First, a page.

Federal Deposit Ins. Corp. v. Israel, 739 F. Supp. 1411 (C.D. Cal. 1990)

U.S. District Court for the Central District of California - 739 F. Supp. 1411 (C.D. Cal. 1990)
July 3, 1990

739 F. Supp. 1411 (1990)

FEDERAL DEPOSIT INSURANCE CORPORATION, as Manager of the FSLIC Resolution Fund, Plaintiff,
Edward ISRAEL, et al., Defendants.
And Related Cross-claims.

No. CV 87-4124-WDK.

United States District Court, C.D. California.

July 3, 1990.

Robert M. Ornstein, P.C., Santa Barbara, Cal., for John Auletta.

Mark L. Weisman, Weisman, Butler, Watson & Harrison, Beverly Hills, Cal., for Mark A. Bishop.

Andrew S. Pauly, Stern, Neubauer, Greenwald & Pauly, Santa Monica, Cal., for Albert Collins.

Gregory A. Wedner, Bergman & Wedner, Inc., Los Angeles, Cal., for Linda Collins.

Peter K. Rosen, Rosen & Winston, Los Angeles, Cal., for Richard S. Herschenfeld.

Kevin E. Gaut, Mitchell, Silberberg & Knupp, Los Angeles, Cal., for Alvin F. Howard.

Alan W. Wilken, Loeb & Loeb, Los Angeles, Cal., for Edward Israel.

Thomas P. Hanrahan, Sidley & Austin, Los Angeles, Cal., for Robert Margolis.

Robert M. Silverman, Keck, Mahin & Cate, Los Angeles, Cal., for Michael Moers.

Jeffrey K. Riffer, Jeffer, Mangels, Butler & Marmaro, Los Angeles, Cal., for Ronald Shenkman.

Linda F. Sutton, Alschuler, Grossman & Pines, Los Angeles, Cal., for Stroock & Stroock & Lavan.

Bruce A. Toor, Gibson, Dunn & Crutcher, Los Angeles, Cal., for Touche Ross & Co.

Peter W. James, Patrick J. Cain, Gregg A. Rapoport, Justene M. Ademec, Baker & Hostetler, McCutcheon Black, Los Angeles, Cal., for plaintiff Federal Deposit Ins. Corp. as Manager of the FSLIC Resolution Fund.


KELLER, District Judge.

Cross-claim defendant Touche Ross & Co. moves to dismiss the cross-complaint for indemnification. One of the grounds asserted in the motion is that the Court lacks subject matter jurisdiction over the claims. Other third-party cross-claim defendants have joined in the motion to dismiss. On February 28, 1990, this Court issued an order for further briefing on the impact of FIRREA, 12 U.S.C. § 1819(b) (2), upon the jurisdiction of the Court over *1412 third-party claims. Because proper jurisdiction is a prerequisite to the Court's adjudication of other grounds for dismissal, those motions were taken under advisement pending resolution of this issue.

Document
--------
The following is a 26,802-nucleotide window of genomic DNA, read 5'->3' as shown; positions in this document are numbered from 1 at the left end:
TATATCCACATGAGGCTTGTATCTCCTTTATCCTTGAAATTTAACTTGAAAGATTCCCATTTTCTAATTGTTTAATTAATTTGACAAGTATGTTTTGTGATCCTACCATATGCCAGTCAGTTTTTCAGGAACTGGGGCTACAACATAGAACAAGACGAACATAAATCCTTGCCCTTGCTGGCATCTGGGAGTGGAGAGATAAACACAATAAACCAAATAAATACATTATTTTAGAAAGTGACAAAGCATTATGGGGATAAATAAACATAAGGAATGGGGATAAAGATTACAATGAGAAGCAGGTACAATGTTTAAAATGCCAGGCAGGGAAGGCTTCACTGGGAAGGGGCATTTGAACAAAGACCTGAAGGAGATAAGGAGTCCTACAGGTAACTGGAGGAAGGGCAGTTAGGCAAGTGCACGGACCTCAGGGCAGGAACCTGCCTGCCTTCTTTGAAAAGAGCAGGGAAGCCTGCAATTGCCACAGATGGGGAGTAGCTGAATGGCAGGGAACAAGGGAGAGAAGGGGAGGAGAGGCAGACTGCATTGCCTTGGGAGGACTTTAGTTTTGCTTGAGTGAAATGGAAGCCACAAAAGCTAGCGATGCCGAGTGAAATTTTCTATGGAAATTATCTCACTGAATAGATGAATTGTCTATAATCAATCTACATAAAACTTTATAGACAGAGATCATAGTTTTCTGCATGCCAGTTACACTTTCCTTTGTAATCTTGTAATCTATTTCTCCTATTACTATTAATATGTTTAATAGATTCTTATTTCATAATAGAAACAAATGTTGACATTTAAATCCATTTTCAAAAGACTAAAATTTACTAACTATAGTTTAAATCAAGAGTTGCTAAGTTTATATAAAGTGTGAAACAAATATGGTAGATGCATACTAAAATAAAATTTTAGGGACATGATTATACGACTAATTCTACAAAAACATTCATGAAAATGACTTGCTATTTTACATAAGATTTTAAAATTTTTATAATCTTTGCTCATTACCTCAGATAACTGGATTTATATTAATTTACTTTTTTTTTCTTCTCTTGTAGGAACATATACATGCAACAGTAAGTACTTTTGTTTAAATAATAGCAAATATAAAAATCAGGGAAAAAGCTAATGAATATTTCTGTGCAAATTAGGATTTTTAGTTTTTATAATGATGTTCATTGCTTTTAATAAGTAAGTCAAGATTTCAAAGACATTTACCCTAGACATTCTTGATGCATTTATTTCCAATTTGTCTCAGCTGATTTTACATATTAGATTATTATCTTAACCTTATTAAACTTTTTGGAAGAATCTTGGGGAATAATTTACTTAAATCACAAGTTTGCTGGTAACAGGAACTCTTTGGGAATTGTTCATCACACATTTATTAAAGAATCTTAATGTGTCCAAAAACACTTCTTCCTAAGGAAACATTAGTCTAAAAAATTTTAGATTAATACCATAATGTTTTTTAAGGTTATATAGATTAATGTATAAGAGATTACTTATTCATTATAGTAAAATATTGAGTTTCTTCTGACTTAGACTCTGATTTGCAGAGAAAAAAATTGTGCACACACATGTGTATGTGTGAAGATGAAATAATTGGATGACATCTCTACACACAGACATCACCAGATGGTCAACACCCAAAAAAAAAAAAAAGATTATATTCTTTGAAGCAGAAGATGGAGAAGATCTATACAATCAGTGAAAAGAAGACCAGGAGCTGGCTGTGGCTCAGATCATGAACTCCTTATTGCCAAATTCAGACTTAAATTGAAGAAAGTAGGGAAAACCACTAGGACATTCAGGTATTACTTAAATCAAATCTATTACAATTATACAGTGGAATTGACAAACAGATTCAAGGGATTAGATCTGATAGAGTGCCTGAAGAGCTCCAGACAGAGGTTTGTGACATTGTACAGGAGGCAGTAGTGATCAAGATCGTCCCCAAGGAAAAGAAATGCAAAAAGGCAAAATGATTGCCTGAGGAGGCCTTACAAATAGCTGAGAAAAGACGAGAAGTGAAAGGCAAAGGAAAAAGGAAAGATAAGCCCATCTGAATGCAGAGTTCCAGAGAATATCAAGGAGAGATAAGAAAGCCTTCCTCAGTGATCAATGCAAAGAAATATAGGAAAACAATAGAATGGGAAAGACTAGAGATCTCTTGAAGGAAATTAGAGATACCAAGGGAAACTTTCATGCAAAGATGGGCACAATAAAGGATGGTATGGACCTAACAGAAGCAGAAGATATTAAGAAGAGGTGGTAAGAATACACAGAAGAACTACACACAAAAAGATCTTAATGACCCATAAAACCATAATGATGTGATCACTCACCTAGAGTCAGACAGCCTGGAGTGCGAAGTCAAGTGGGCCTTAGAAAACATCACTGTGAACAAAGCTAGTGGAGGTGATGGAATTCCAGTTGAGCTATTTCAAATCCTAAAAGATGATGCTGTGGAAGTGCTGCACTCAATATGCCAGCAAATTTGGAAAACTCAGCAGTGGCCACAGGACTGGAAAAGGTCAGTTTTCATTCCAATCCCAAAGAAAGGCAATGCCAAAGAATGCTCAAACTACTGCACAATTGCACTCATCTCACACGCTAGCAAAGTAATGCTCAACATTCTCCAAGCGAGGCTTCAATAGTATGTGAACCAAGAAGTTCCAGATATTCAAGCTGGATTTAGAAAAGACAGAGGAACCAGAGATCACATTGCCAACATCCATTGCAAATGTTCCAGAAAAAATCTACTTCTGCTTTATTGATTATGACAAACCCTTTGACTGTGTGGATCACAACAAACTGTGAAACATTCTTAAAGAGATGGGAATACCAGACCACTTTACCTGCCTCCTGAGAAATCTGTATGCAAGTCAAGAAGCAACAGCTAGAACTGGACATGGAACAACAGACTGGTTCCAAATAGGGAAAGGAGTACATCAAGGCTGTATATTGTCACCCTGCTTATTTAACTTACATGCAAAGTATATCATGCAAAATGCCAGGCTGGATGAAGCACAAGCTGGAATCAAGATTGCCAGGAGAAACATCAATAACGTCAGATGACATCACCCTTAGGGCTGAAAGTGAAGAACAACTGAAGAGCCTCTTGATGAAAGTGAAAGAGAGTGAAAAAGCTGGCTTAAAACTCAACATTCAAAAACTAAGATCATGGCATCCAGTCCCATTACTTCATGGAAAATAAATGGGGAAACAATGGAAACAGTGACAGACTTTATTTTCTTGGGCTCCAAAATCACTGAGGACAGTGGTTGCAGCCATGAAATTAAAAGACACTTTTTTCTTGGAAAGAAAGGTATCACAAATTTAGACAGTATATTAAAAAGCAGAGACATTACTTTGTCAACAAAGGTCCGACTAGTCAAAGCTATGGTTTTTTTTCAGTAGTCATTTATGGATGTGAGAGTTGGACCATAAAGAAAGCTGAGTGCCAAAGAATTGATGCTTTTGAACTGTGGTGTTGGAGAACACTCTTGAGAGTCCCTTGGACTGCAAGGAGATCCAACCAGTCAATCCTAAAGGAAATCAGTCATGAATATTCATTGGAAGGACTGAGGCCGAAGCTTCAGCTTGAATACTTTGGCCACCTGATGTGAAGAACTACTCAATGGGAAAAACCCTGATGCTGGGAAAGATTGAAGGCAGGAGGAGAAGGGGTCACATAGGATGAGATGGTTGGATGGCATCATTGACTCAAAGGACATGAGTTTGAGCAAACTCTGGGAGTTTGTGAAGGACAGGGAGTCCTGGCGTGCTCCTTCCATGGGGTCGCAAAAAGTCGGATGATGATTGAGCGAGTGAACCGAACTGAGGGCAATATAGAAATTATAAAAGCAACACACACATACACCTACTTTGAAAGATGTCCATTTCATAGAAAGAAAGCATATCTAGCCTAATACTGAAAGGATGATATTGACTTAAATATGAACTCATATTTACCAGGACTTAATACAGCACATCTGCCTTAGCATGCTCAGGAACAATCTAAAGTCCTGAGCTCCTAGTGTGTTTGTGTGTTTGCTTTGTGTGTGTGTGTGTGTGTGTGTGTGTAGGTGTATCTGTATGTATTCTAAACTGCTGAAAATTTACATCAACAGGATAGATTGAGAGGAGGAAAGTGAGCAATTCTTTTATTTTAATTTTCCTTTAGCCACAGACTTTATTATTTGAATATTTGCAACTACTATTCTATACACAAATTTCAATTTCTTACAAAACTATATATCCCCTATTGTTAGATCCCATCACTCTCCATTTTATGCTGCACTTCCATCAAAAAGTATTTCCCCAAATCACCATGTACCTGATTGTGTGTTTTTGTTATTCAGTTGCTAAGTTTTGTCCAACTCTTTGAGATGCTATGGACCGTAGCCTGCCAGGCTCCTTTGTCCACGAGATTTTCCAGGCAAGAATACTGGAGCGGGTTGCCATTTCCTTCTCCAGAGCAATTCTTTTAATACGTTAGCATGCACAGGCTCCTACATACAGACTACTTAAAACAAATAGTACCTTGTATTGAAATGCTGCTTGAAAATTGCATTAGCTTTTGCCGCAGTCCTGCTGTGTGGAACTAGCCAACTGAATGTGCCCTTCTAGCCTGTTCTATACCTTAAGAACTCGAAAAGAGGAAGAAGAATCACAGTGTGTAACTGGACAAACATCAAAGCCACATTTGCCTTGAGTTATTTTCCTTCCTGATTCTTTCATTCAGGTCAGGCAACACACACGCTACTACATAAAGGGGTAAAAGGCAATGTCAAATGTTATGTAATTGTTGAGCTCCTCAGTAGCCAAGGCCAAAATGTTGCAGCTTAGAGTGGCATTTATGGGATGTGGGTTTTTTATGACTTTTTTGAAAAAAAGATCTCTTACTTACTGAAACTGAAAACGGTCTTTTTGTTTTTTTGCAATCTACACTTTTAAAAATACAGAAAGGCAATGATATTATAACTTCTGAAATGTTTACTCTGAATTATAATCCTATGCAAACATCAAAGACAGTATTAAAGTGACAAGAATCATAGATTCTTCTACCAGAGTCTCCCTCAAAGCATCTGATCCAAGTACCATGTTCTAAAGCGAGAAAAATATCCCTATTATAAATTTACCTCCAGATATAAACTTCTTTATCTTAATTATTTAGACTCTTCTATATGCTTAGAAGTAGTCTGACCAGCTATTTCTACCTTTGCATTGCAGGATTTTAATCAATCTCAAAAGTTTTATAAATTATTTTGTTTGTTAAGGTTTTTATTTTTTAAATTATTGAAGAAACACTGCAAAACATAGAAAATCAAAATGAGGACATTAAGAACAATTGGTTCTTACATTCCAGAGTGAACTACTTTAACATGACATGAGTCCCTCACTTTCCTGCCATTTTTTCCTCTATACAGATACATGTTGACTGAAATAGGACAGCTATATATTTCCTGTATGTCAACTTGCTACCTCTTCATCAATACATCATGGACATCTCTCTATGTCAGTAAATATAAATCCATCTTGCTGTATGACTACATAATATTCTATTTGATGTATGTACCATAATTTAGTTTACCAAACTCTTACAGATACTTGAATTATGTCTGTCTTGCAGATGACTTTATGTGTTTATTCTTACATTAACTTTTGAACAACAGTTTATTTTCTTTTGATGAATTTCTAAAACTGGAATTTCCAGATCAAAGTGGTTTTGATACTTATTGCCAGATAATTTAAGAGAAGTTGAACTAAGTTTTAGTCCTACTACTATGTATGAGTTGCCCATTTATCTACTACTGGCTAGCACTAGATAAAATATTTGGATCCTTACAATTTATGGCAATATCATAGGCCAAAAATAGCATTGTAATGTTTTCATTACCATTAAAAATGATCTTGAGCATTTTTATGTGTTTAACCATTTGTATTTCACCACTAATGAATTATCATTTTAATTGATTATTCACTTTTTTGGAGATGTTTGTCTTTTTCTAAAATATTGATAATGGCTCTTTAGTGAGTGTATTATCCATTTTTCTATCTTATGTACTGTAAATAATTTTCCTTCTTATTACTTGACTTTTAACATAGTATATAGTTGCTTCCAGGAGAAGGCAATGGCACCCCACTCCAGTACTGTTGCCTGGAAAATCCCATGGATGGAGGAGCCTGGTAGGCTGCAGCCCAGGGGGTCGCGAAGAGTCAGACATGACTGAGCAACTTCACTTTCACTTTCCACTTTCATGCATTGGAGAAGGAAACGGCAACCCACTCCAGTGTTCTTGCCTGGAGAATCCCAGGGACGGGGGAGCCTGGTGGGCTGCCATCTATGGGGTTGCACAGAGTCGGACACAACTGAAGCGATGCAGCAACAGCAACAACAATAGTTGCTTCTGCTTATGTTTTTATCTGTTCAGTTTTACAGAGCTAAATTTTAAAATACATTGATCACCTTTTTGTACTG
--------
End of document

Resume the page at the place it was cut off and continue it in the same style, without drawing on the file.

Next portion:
For the reasons which follow, cross-defendants' motion to dismiss for lack of subject matter jurisdiction is GRANTED.


FDIC[1] as conservator for the now defunct Westwood Savings has brought several claims against former directors and officers of Westwood alleging fraud and mismanagement. In turn, several of those defendants (Westwood Defendants) have filed cross-claims against other parties for indemnification, alleging that these parties were deficient in the exercise of their duties to Westwood and the Westwood defendants. These cross-claim defendants, Stroock & Stroock & Lavan and Touche Ross & Co., now move to dismiss the cross-claims.[2]


The cross-claims in this suit are ancillary, as are the counterclaims brought by the Westwood defendants against the FDIC. Danner v. Himmelfarb, 858 F.2d 515, 521-22 (9th Cir. 1988) ("[ancillary] jurisdiction typically involves claims by a defendant party brought into court against its will, or by another person whose rights might be irretrievably lost unless she could insert them in an ongoing federal action"). There is a distinction between the counterclaims and cross-claims, however, in that the latter, brought pursuant to Fed.R. Civ.P. 14(a), bring into play "pendent parties." Id.; Aldinger v. Howard, 427 U.S. 1, 96 S. Ct. 2413, 49 L. Ed. 2d 276 (1976); see also Finley v. United States, ___ U.S. ___, 109 S. Ct. 2003, 2006 n. 2, 104 L. Ed. 2d 593 (1989).[3] As to these, the Ninth Circuit "require[s] an independent jurisdictional basis for the assertion of federal jurisdiction over pendent parties, even though the additional parties are called upon to answer claims within the court's ancillary jurisdiction." Danner v. Himmelfarb, 858 F.2d at 522.

This Court at a previous hearing has noted that the restrictive approach to pendent party jurisdiction conflicts with the simple rationale for ancillary jurisdiction: "Because the court already has jurisdiction over the main claim between the plaintiff and defendants, convenience, economy and fairness dictate that it should be able to resolve all other claims arising out of the same transaction or occurrence, or that relate to the property that is the subject matter of the principal action." Aldinger v. Howard, 427 U.S. at 9-12, 96 S. Ct. at 2418-19. To be sure the cross-claims asserted in this matter fall squarely within the policy underlying ancillary jurisdiction. It is only by accident that the third-party defendants were not sued directly by the FDIC, instead of indirectly for indemnification by the Westwood defendants, that they fall in line as pendent parties. But so long as they are only pendent parties they may not be sued in this Court.